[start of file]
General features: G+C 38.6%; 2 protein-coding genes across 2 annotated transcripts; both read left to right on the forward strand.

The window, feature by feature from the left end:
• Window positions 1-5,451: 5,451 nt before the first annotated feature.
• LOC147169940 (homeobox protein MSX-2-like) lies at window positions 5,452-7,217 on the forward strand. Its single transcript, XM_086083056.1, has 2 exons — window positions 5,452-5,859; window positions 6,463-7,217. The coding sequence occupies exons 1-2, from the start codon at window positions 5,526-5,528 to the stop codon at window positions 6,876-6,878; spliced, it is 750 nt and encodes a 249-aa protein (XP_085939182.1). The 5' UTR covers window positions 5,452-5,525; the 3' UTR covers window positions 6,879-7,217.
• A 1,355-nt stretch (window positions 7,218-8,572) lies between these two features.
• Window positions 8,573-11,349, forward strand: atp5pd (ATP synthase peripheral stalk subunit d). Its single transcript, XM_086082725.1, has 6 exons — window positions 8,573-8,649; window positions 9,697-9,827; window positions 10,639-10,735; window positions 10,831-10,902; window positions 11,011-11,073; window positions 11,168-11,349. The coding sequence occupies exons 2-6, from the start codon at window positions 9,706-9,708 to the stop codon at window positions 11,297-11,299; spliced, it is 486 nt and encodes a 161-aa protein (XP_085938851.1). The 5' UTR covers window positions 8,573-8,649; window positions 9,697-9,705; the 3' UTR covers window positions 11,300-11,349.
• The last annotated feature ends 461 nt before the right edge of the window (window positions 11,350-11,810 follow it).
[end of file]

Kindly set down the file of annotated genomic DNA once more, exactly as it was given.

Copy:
General features: G+C 38.6%; 2 protein-coding genes across 2 annotated transcripts; both read left to right on the forward strand.

The window, feature by feature from the left end:
• Window positions 1-5,451: 5,451 nt before the first annotated feature.
• LOC147169940 (homeobox protein MSX-2-like) lies at window positions 5,452-7,217 on the forward strand. Its single transcript, XM_086083056.1, has 2 exons — window positions 5,452-5,859; window positions 6,463-7,217. The coding sequence occupies exons 1-2, from the start codon at window positions 5,526-5,528 to the stop codon at window positions 6,876-6,878; spliced, it is 750 nt and encodes a 249-aa protein (XP_085939182.1). The 5' UTR covers window positions 5,452-5,525; the 3' UTR covers window positions 6,879-7,217.
• A 1,355-nt stretch (window positions 7,218-8,572) lies between these two features.
• Window positions 8,573-11,349, forward strand: atp5pd (ATP synthase peripheral stalk subunit d). Its single transcript, XM_086082725.1, has 6 exons — window positions 8,573-8,649; window positions 9,697-9,827; window positions 10,639-10,735; window positions 10,831-10,902; window positions 11,011-11,073; window positions 11,168-11,349. The coding sequence occupies exons 2-6, from the start codon at window positions 9,706-9,708 to the stop codon at window positions 11,297-11,299; spliced, it is 486 nt and encodes a 161-aa protein (XP_085938851.1). The 5' UTR covers window positions 8,573-8,649; window positions 9,697-9,705; the 3' UTR covers window positions 11,300-11,349.
• The last annotated feature ends 461 nt before the right edge of the window (window positions 11,350-11,810 follow it).